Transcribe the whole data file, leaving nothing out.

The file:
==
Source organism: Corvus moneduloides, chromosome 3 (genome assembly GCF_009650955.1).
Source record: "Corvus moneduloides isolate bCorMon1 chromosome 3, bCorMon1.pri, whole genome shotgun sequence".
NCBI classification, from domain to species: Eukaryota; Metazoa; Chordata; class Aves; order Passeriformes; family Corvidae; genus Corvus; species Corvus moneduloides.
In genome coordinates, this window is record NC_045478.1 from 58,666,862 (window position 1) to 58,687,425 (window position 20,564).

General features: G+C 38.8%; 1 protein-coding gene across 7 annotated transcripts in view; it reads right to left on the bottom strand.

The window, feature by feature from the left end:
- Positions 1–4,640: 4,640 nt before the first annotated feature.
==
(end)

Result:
Source organism: Corvus moneduloides, chromosome 3 (genome assembly GCF_009650955.1).
Source record: "Corvus moneduloides isolate bCorMon1 chromosome 3, bCorMon1.pri, whole genome shotgun sequence".
NCBI classification, from domain to species: Eukaryota; Metazoa; Chordata; class Aves; order Passeriformes; family Corvidae; genus Corvus; species Corvus moneduloides.
In genome coordinates, this window is record NC_045478.1 from 58,666,862 (window position 1) to 58,687,425 (window position 20,564).

General features: G+C 38.8%; 1 protein-coding gene across 7 annotated transcripts in view; it reads right to left on the bottom strand.

The window, feature by feature from the left end:
- Positions 1–4,640: 4,640 nt before the first annotated feature.